A $50 million ad blitz will try to turn Covid-19 vaccine skeptics into believers.

With coronavirus cases on the rise, a marketing push is underway to persuade skeptical Americans to immunize themselves once vaccines are ready.

The federal government, which has sent mixed messages about a pandemic that has caused more than 250,000 deaths nationwide, is not leading the charge. Instead, the private sector is backing a planned $50 million campaign.

The Ad Council, a nonprofit advertising group, led a similar effort in the 1950s, when it urged Americans to get vaccinated against polio. The White House has collaborated with the Ad Council on previous public health efforts, but it is not currently involved in this one.

President-elect Joseph R. Biden Jr. has blamed President Trump for causing anxiety about the safety of potential immunization efforts. Anti-vaccine sentiment has been growing for decades, driven in part by a backlash against pharmaceutical companies.

Fifty-eight percent of American adults said they were willing to take a coronavirus vaccine, according to a Gallup poll conducted between Oct. 19 and Nov. 1. Another poll, conducted last month by Ipsos and the World Economic Forum, found that 85 percent of Chinese adults, 79 percent of British adults and 76 percent of Canadian adults plan to be vaccinated, compared to 64 percent of Americans.

The Ad Council has joined with a coalition of experts known as the Covid Collaborative, which concluded through its own survey that only one-third of Americans plan to get vaccinated.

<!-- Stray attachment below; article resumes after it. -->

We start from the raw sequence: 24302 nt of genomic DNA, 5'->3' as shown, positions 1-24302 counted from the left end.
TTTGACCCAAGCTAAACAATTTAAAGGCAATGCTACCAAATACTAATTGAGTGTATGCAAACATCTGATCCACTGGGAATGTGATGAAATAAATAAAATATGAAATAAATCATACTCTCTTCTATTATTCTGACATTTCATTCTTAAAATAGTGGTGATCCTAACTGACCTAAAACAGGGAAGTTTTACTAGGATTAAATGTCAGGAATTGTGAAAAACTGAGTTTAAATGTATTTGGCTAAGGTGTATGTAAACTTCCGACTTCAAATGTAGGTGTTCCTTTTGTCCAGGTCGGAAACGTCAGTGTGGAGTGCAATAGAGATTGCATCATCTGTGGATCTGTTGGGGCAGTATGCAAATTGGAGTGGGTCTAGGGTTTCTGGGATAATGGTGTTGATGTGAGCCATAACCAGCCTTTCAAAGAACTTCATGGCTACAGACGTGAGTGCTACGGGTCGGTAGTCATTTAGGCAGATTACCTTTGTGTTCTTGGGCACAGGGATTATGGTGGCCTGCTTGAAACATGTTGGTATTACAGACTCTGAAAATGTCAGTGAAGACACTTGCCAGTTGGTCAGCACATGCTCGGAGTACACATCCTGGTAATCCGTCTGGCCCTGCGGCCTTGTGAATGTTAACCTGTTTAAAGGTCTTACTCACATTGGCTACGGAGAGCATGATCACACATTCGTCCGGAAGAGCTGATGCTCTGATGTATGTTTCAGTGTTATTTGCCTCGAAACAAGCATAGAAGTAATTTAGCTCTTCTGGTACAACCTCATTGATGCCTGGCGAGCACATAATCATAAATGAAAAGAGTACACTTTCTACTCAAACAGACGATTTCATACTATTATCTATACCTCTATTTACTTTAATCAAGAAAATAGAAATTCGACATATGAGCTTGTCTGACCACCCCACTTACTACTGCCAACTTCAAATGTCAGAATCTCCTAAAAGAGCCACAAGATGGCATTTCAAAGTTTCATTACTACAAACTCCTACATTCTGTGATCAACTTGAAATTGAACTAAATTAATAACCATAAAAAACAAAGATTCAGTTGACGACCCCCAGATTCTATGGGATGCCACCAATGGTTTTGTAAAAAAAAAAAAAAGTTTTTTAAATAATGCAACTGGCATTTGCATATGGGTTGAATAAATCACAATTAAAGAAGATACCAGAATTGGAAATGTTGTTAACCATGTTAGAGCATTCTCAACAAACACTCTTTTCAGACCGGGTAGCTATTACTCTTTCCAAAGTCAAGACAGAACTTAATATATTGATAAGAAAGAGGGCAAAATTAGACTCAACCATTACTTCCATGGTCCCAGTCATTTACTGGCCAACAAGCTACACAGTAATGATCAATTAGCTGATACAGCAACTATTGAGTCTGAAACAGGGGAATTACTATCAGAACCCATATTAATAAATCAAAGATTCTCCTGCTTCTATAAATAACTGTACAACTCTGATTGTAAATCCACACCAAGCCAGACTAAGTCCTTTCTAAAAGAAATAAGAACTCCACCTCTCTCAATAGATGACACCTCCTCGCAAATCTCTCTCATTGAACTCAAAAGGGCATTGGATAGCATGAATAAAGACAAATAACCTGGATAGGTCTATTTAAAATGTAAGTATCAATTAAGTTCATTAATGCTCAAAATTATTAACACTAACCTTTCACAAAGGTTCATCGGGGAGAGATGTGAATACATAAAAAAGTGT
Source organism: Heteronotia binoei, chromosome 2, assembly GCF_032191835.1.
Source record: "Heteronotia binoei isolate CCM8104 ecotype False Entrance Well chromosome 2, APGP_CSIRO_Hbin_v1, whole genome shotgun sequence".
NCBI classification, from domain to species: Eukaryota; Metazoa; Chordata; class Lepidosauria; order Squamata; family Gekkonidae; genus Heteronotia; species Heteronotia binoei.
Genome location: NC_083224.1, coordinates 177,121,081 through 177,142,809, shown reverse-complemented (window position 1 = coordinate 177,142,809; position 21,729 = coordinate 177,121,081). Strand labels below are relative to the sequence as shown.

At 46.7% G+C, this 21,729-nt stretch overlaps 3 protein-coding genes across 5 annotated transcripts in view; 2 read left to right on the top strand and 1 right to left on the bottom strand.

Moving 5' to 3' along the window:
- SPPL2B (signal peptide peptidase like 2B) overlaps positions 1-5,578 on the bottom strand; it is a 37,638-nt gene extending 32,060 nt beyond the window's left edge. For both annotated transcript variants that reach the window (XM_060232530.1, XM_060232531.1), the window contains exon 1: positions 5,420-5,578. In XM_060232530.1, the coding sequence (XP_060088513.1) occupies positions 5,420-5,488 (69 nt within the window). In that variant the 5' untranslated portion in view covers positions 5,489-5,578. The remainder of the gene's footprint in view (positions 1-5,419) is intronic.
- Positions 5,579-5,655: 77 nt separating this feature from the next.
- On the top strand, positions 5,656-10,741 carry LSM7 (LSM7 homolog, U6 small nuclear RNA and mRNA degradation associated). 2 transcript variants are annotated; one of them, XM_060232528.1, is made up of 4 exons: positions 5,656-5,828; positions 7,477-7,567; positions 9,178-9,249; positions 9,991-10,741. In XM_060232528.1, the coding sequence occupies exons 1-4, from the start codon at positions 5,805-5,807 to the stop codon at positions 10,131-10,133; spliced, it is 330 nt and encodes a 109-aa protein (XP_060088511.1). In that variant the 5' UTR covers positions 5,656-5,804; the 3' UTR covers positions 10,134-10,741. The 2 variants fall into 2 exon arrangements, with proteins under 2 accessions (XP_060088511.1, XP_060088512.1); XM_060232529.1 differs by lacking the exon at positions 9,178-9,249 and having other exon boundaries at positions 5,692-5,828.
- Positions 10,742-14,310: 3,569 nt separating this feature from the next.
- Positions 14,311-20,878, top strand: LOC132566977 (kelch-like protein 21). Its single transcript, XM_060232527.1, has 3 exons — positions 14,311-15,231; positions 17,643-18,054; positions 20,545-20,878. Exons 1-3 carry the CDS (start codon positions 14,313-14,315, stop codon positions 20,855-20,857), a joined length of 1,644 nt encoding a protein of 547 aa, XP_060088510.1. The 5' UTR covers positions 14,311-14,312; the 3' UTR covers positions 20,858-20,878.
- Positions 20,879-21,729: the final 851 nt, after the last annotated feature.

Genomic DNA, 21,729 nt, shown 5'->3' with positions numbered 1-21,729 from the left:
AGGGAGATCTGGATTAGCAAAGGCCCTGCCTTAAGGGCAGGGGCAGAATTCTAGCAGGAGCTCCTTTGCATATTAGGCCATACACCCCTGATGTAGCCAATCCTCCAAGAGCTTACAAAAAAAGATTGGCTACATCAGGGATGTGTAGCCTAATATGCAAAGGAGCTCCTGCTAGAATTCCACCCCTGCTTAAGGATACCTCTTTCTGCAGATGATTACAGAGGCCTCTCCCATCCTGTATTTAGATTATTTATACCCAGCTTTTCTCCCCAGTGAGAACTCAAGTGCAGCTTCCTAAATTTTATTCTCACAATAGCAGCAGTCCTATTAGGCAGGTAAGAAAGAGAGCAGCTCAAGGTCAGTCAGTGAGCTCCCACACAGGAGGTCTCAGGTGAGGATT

Research by the Covid Collaborative also suggests that less than 20 percent of Black Americans believe that a vaccine will be safe or effective. Many respondents said they had little faith in the government’s ability to look after their interests or cited distrust stemming from past ethics violations, like the infamous Tuskegee study, which tracked Black men infected with syphilis but did not treat them.

In other developments around the country:

Mayor Bill de Blasio outlined an approach — but not a timeline — for reopening New York City’s public schools, which shifted fully to remote learning last week after the city’s seven-day average positive test rate hit 3 percent. At a news conference on Monday, the mayor said the city would focus first on reopening schools for students with disabilities, then early childhood education programs and elementary schools. Mr. de Blasio also said that the city’s seven-day average positive test rate was at 3.06 percent.

The Puerto Rican singer Bad Bunny canceled an in-person performance at the American Music Awards on Sunday night after he tested positive for the coronavirus, his publicist announced on Monday. He had appeared virtually at the ceremony to present an award and accept two of his own, for favorite male Latin artist and favorite Latin album for “YHLQMDLG.”

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